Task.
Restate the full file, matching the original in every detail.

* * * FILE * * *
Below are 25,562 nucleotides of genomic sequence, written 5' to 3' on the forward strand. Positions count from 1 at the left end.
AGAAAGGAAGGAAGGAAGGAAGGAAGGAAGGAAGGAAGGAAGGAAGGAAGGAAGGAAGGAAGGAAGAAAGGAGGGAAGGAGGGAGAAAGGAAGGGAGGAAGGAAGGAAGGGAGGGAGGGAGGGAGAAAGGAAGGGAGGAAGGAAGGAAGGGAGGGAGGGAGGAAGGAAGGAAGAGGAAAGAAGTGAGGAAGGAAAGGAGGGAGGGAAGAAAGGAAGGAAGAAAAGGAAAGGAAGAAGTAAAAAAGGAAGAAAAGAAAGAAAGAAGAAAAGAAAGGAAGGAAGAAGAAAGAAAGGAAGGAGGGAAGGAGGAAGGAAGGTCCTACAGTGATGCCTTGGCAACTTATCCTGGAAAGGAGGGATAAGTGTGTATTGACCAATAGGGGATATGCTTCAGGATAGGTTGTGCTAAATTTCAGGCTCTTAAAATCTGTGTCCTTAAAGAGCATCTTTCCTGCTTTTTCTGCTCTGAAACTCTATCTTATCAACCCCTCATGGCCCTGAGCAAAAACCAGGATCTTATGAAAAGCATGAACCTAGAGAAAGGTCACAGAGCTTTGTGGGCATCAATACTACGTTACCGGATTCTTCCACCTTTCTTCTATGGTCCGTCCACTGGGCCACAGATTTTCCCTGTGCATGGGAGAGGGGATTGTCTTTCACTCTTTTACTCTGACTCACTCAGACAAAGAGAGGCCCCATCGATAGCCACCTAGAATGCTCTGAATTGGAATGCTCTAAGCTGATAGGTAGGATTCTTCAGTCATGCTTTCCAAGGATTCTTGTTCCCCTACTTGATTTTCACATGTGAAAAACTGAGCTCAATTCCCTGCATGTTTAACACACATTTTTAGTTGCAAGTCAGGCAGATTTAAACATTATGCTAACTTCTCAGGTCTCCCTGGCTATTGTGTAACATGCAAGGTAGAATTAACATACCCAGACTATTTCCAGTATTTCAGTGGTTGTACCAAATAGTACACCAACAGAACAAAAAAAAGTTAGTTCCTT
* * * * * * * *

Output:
Below are 25,562 nucleotides of genomic sequence, written 5' to 3' on the forward strand. Positions count from 1 at the left end.
AGAAAGGAAGGAAGGAAGGAAGGAAGGAAGGAAGGAAGGAAGGAAGGAAGGAAGGAAGGAAGGAAGAAAGGAGGGAAGGAGGGAGAAAGGAAGGGAGGAAGGAAGGAAGGGAGGGAGGGAGGGAGAAAGGAAGGGAGGAAGGAAGGAAGGGAGGGAGGGAGGAAGGAAGGAAGAGGAAAGAAGTGAGGAAGGAAAGGAGGGAGGGAAGAAAGGAAGGAAGAAAAGGAAAGGAAGAAGTAAAAAAGGAAGAAAAGAAAGAAAGAAGAAAAGAAAGGAAGGAAGAAGAAAGAAAGGAAGGAGGGAAGGAGGAAGGAAGGTCCTACAGTGATGCCTTGGCAACTTATCCTGGAAAGGAGGGATAAGTGTGTATTGACCAATAGGGGATATGCTTCAGGATAGGTTGTGCTAAATTTCAGGCTCTTAAAATCTGTGTCCTTAAAGAGCATCTTTCCTGCTTTTTCTGCTCTGAAACTCTATCTTATCAACCCCTCATGGCCCTGAGCAAAAACCAGGATCTTATGAAAAGCATGAACCTAGAGAAAGGTCACAGAGCTTTGTGGGCATCAATACTACGTTACCGGATTCTTCCACCTTTCTTCTATGGTCCGTCCACTGGGCCACAGATTTTCCCTGTGCATGGGAGAGGGGATTGTCTTTCACTCTTTTACTCTGACTCACTCAGACAAAGAGAGGCCCCATCGATAGCCACCTAGAATGCTCTGAATTGGAATGCTCTAAGCTGATAGGTAGGATTCTTCAGTCATGCTTTCCAAGGATTCTTGTTCCCCTACTTGATTTTCACATGTGAAAAACTGAGCTCAATTCCCTGCATGTTTAACACACATTTTTAGTTGCAAGTCAGGCAGATTTAAACATTATGCTAACTTCTCAGGTCTCCCTGGCTATTGTGTAACATGCAAGGTAGAATTAACATACCCAGACTATTTCCAGTATTTCAGTGGTTGTACCAAATAGTACACCAACAGAACAAAAAAAAGTTAGTTCCTT